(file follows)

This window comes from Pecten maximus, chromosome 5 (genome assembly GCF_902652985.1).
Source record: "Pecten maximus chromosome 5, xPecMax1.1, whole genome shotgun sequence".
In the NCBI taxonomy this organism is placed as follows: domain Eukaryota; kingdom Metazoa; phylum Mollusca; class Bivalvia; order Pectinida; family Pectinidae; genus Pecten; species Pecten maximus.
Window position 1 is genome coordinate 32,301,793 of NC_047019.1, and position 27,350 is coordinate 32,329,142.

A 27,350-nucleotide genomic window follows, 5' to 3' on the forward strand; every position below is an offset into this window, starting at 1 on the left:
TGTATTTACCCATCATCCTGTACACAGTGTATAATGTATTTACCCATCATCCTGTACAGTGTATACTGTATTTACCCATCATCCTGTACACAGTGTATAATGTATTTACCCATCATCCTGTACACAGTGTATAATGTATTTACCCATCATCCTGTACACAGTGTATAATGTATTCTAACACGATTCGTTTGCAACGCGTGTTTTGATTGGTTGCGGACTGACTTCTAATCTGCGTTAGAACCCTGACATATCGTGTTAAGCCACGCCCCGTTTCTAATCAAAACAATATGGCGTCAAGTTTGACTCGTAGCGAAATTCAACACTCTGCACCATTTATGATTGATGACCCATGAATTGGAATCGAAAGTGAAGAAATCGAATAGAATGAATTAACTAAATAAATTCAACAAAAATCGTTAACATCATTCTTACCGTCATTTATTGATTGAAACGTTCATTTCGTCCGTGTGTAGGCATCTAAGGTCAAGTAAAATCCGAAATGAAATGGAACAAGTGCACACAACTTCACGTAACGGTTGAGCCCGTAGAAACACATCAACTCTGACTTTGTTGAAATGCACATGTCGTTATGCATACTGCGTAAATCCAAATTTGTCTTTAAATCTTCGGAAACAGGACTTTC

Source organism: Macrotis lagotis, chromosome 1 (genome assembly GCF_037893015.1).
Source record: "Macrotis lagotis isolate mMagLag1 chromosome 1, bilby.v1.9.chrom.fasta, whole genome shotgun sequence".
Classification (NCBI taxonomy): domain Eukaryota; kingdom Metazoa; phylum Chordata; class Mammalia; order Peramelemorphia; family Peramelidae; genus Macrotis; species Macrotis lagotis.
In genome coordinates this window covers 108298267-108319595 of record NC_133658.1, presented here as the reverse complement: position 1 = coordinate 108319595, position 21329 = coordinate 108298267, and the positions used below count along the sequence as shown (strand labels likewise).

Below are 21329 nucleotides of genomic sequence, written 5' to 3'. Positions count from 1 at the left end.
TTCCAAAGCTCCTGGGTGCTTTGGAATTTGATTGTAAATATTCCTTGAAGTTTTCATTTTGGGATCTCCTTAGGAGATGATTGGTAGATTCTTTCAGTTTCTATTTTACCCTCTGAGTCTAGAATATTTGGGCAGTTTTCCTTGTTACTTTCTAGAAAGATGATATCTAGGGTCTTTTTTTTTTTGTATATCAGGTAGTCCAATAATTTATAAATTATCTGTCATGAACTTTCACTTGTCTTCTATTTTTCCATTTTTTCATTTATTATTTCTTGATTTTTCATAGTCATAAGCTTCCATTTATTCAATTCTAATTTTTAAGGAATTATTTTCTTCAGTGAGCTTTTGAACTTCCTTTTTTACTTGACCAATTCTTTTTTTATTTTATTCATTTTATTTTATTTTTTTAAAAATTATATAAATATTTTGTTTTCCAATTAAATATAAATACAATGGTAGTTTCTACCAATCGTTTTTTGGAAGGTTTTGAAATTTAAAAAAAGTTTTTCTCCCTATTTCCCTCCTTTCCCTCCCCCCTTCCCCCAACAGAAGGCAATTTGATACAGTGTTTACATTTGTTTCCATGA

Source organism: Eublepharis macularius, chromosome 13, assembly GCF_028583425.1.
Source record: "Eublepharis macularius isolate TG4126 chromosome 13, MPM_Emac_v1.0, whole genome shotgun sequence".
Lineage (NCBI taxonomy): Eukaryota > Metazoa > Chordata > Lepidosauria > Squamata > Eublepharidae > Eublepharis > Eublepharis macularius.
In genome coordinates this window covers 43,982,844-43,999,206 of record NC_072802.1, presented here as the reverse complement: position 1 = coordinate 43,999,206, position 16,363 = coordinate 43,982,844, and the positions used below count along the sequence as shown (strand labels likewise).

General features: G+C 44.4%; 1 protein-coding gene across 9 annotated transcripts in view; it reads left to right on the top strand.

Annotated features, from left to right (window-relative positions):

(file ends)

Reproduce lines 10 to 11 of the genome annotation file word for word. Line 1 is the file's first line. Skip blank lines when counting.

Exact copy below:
In genome coordinates this window covers 108298267-108319595 of record NC_133658.1, presented here as the reverse complement: position 1 = coordinate 108319595, position 21329 = coordinate 108298267, and the positions used below count along the sequence as shown (strand labels likewise).

Below are 21329 nucleotides of genomic sequence, written 5' to 3'. Positions count from 1 at the left end.